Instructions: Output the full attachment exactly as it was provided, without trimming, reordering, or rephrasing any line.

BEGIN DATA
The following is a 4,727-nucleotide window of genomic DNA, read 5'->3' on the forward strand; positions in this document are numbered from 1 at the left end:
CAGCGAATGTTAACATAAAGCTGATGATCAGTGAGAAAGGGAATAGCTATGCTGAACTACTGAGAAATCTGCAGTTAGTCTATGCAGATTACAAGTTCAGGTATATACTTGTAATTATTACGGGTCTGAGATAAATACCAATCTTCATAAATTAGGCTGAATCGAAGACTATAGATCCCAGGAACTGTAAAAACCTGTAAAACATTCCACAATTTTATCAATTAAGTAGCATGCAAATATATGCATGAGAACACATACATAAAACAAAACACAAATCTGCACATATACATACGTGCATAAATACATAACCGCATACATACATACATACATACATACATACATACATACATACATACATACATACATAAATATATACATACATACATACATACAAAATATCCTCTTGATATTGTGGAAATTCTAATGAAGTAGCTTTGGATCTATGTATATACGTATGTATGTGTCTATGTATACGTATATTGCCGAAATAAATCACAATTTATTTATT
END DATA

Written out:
The following is a 4,727-nucleotide window of genomic DNA, read 5'->3' on the forward strand; positions in this document are numbered from 1 at the left end:
CAGCGAATGTTAACATAAAGCTGATGATCAGTGAGAAAGGGAATAGCTATGCTGAACTACTGAGAAATCTGCAGTTAGTCTATGCAGATTACAAGTTCAGGTATATACTTGTAATTATTACGGGTCTGAGATAAATACCAATCTTCATAAATTAGGCTGAATCGAAGACTATAGATCCCAGGAACTGTAAAAACCTGTAAAACATTCCACAATTTTATCAATTAAGTAGCATGCAAATATATGCATGAGAACACATACATAAAACAAAACACAAATCTGCACATATACATACGTGCATAAATACATAACCGCATACATACATACATACATACATACATACATACATACATACATACATACATACATAAATATATACATACATACATACATACAAAATATCCTCTTGATATTGTGGAAATTCTAATGAAGTAGCTTTGGATCTATGTATATACGTATGTATGTGTCTATGTATACGTATATTGCCGAAATAAATCACAATTTATTTATT